WASHINGTON, D.C. – Oregon’s Senator Jeff Merkley, a member of the Senate Foreign Relations Committee, today introduced the Constitutional Consideration for Use of Force Act. Merkley’s bill is an Authorization for Use of Military Force (AUMF) that provides a clear alternative to the Corker-Kaine AUMF currently being debated by the committee.
“While I tremendously appreciate the leadership of Chairman Corker and Senator Kaine in renewing this important debate over how Congress can reassert its constitutionally mandated authorities to rein in an ever-expanding war on terror, I have significant concerns about the bill that is currently before the committee,” said Merkley. “Today I am today introducing an alternative that will ensure that the United States does not remain in an endless cycle of wars or cede constitutional authorities to the President.
“At its core the bill before the committee empowers presidents to expand the scope of the United States’ war on terrorism to new groups and geography without seeking prior congressional authorization. And because that bill has no sunset, it sets the stage for endless war.
“The framers of our Constitution did not intend for the president to have unchecked powers to wage war. They gave the power to declare war to Congress, because Congress most directly represents the American families who send their sons and daughters into harm’s way when our nation makes the solemn decision to go to war. We shouldn’t be flipping that constitutional authority on its head by giving the President the power to start and expand wars while leaving Congress with the impossible task of overriding Presidential actions.
“We need to restore the vision of the Constitution and make sure that Congress, not the President, has the ultimate say in the decision to send our troops into battle. That is why my AUMF ensures Congress must vote proactively before the President expands the war to new groups and territories and puts in additional checks and balances, including a 3-year sunset clause, limits on ground troops, and requiring adherence to international law.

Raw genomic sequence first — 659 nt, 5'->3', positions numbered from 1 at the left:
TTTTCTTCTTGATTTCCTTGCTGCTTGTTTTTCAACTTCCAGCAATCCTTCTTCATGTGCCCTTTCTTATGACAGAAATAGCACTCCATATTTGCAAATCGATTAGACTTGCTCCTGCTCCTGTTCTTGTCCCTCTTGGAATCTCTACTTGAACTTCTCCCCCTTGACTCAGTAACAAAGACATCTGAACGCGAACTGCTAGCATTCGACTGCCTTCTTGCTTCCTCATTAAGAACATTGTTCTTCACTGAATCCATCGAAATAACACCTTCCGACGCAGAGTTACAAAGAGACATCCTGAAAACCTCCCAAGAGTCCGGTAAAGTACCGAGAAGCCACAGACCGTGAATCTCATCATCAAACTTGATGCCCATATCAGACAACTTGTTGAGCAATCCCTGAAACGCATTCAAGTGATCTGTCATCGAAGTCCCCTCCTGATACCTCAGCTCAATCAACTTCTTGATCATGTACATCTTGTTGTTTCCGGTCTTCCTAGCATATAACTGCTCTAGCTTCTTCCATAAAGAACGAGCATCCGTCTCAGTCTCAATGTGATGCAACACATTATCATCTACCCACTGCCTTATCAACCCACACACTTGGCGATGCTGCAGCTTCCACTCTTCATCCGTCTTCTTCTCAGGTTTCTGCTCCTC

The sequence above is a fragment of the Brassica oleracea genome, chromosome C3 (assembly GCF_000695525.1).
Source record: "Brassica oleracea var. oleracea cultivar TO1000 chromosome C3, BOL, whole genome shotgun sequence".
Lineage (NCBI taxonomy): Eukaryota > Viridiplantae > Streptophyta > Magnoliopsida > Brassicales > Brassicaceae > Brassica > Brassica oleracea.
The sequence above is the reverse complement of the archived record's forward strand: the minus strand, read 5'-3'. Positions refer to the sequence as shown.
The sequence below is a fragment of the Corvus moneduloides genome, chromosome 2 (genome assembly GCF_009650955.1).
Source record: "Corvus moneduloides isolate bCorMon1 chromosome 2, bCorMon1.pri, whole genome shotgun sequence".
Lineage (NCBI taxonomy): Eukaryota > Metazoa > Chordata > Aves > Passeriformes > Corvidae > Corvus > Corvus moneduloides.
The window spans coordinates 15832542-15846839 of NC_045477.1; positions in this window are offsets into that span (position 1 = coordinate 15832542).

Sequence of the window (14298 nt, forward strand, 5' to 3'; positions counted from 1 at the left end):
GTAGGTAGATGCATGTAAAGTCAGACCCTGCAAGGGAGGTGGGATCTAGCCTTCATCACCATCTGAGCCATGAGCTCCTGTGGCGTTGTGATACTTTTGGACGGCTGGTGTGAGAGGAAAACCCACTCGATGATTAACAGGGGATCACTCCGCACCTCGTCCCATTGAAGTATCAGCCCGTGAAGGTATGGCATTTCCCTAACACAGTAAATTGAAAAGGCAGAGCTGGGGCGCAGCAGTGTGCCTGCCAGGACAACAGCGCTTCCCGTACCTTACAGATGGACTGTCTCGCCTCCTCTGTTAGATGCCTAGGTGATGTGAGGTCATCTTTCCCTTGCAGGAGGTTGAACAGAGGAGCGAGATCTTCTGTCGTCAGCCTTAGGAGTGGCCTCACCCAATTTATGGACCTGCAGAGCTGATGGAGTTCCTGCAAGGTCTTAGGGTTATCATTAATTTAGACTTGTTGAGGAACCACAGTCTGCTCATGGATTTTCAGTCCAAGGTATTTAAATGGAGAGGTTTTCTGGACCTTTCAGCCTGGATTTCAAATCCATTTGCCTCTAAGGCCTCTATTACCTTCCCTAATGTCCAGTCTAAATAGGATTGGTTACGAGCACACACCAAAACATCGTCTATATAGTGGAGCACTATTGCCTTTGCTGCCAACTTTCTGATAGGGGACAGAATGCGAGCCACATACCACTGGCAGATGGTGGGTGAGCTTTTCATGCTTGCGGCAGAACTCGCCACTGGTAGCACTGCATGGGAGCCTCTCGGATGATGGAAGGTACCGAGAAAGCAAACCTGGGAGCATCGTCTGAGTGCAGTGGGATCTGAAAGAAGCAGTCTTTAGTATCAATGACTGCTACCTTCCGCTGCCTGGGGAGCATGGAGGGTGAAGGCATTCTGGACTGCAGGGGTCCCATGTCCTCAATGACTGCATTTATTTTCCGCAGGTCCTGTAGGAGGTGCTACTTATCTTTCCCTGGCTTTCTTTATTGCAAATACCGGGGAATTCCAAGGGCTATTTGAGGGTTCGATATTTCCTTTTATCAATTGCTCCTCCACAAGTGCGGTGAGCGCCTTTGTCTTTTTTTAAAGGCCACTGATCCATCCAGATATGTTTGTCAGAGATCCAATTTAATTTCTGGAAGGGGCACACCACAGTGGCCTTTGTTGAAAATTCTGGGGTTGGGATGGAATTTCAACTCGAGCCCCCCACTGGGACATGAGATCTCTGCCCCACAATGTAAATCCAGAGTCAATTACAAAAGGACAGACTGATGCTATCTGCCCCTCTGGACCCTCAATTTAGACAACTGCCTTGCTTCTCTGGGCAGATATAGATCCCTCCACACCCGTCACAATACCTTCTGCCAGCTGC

“We face real threats around the world, but I don’t think the American people want an endless, ever-expanding war. Sending men and women to risk their lives should be a hard choice, and Congress owes them a careful, considered decision. We need to take war-making off autopilot and put in place a framework that makes Congress do its job, even if it’s difficult.”
Merkley’s AUMF is based off of seven key principles, which Merkley outlined last week in advance of the Senate Foreign Relations Committee hearing on a new AUMF. Those principles are:
1. Maintains Congress’s constitutional role in authorizing war.
The framers of the Constitution clearly vested the power to authorize war in the Congress. Any new AUMF must require Congress—the direct representatives of the American people—to authorize new military action rather that delegating this power to the President.
2. Requires congressional authorization for expanded military action.
Congressional authorization, conducted under expedited procedures, should be required for expanded action against any new terrorist group or country beyond Al Qaeda, the Taliban, and the Islamic State of Iraq and the Levant (ISIL) and beyond countries specified in a new AUMF.
3. Limits the use of U.S. ground forces.
Require explicit Congressional authorization for the introduction of U.S. ground forces into conflict.
4. Establishes a 3-year sunset.
No AUMF should authorize endless war. Congress should set a sunset date and be forced to periodically review the underlying assumptions and facts on the ground relevant to an authorization for the use of military force.
5. Adheres to international law.
Require that the United States adhere to international law, including the proportional use of force and distinguishing between combatants and civilians.
6. Requires transparency.
The executive branch must be transparent by providing critical information to Congress and the American people. That information must include outlining the objectives of our war on terrorist groups and the strategies for how they plan to address the threats; a report on the civilian casualties that result from U.S. military action; other information critical to understand the scope and impact of the conflict; and the financial costs to the U.S. taxpayers.
7. Repeals the 2001 and 2002 AUMFs.
Repealing the 2001 and 2002 AUMFs is critical. They have been stretched far beyond the direct expressed limits in the legislation and have facilitated 17 years of war. The 2002 AUMF should expire immediately and the 2001 AUMF after six months – allowing the President a six-month window to come to Congress to seek additional approvals.
The full text of the Merkley AUMF can be found here.